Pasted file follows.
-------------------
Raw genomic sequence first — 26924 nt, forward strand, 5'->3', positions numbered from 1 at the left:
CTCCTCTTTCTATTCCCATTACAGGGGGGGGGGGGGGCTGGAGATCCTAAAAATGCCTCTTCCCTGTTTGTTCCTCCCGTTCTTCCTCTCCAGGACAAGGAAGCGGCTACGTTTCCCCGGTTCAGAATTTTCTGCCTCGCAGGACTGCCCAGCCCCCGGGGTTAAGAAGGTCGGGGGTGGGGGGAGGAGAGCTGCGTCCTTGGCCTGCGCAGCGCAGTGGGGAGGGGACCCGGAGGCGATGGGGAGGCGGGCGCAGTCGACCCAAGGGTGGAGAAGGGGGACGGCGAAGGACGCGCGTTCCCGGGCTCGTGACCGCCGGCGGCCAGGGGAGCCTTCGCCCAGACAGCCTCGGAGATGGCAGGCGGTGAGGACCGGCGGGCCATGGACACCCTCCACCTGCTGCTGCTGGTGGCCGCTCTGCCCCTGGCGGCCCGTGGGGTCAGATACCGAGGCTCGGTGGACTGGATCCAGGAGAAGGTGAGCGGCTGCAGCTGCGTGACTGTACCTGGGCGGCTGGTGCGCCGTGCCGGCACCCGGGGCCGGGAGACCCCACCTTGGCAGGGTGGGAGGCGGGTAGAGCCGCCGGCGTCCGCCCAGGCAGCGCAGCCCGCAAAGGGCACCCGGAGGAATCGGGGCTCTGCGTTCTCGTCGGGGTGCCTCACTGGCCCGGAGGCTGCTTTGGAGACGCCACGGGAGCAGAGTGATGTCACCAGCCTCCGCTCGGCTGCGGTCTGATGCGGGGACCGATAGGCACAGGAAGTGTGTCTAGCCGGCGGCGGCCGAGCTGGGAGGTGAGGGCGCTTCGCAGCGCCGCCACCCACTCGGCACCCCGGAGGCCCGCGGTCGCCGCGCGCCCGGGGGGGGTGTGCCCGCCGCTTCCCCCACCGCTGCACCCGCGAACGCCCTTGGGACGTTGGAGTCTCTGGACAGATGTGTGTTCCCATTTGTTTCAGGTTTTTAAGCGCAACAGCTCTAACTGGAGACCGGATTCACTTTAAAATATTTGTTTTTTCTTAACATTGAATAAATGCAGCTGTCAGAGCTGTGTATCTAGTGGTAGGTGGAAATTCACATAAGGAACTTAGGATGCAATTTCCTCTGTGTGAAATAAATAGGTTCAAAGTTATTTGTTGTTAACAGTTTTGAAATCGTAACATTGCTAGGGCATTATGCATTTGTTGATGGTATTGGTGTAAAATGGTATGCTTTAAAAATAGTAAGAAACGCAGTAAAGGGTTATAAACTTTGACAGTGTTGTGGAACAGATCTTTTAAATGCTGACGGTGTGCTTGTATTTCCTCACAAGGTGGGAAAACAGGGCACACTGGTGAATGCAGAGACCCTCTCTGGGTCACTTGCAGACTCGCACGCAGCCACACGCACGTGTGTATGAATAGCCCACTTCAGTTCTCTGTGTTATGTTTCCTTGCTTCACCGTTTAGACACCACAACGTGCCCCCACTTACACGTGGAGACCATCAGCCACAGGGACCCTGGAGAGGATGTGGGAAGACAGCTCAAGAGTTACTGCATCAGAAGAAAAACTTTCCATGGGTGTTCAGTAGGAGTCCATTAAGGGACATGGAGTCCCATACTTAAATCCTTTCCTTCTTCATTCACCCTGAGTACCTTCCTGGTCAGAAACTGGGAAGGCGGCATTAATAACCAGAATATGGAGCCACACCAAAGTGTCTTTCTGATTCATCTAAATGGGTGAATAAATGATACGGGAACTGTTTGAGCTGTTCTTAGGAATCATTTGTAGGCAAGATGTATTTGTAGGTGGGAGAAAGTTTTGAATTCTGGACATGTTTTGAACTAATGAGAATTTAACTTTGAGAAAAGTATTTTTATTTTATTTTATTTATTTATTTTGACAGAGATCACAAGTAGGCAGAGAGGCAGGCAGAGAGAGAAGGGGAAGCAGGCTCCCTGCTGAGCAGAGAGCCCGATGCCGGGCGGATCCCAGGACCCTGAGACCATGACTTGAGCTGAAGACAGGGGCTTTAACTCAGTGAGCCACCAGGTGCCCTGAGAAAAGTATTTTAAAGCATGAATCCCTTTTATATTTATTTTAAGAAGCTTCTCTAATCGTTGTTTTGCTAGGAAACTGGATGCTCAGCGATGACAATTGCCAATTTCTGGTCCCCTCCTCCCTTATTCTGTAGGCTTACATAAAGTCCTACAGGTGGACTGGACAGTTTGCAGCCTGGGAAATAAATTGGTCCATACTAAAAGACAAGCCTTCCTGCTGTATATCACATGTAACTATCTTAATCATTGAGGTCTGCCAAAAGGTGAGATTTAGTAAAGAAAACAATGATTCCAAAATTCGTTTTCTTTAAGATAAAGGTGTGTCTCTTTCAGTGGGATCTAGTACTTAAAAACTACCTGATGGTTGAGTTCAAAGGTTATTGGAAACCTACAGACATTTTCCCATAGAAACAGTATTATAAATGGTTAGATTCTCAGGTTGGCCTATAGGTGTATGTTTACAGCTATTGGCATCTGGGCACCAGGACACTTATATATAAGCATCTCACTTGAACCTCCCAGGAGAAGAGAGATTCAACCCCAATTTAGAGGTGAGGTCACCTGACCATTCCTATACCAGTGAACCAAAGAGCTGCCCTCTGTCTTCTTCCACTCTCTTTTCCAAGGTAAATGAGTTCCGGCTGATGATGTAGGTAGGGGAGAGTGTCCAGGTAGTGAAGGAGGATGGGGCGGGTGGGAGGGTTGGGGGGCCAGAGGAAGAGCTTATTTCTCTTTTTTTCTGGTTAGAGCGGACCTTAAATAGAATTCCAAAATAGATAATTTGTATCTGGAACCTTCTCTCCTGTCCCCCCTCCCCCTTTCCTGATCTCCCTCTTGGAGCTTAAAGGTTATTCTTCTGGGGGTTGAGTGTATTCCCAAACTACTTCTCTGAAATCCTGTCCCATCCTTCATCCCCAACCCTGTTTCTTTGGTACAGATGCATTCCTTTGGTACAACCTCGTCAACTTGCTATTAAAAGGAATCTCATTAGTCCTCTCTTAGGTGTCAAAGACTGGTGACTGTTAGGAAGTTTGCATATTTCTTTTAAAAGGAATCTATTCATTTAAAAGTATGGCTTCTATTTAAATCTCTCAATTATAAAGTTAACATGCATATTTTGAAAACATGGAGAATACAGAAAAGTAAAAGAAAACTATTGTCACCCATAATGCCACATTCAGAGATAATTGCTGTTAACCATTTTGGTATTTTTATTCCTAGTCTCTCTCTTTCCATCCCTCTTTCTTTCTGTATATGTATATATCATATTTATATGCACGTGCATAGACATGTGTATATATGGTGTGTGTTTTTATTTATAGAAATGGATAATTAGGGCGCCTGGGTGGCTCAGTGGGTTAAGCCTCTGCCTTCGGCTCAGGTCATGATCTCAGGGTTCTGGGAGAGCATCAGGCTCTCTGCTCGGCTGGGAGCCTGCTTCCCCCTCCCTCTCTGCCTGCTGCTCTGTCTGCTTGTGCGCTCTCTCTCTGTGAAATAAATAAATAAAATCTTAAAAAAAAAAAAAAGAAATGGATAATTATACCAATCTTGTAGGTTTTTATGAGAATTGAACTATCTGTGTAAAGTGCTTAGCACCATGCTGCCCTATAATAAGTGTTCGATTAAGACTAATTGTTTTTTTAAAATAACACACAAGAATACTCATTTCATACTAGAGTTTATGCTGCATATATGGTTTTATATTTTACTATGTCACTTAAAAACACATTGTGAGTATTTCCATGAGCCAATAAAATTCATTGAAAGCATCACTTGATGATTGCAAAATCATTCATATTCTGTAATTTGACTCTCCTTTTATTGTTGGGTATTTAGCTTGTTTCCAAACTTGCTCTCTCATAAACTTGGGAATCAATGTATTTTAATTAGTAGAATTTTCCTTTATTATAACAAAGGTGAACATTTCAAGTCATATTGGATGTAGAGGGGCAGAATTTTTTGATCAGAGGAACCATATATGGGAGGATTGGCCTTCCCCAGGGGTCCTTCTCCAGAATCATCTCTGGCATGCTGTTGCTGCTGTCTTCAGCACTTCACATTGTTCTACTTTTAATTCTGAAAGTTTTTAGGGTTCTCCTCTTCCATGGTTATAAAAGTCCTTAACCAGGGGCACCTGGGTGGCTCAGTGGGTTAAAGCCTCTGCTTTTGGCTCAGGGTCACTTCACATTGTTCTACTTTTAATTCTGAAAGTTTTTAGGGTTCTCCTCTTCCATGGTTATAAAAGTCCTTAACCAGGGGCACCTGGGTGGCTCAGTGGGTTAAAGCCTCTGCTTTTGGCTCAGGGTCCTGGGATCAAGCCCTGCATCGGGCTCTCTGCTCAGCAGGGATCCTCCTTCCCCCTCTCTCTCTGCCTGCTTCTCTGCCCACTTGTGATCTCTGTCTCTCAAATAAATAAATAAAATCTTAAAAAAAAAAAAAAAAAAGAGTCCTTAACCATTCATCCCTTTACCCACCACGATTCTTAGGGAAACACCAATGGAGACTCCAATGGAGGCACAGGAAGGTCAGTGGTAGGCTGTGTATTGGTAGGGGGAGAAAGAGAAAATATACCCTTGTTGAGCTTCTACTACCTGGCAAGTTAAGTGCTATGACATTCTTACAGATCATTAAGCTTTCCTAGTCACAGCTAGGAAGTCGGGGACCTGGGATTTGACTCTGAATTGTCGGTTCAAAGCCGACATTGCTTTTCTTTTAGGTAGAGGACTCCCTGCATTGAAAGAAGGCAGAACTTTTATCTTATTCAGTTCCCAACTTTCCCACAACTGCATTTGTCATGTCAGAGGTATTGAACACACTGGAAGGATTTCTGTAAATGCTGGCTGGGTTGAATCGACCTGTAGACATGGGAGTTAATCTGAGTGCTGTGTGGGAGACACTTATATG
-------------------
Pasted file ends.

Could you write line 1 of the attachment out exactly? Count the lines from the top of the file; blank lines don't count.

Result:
Raw genomic sequence first — 26924 nt, forward strand, 5'->3', positions numbered from 1 at the left: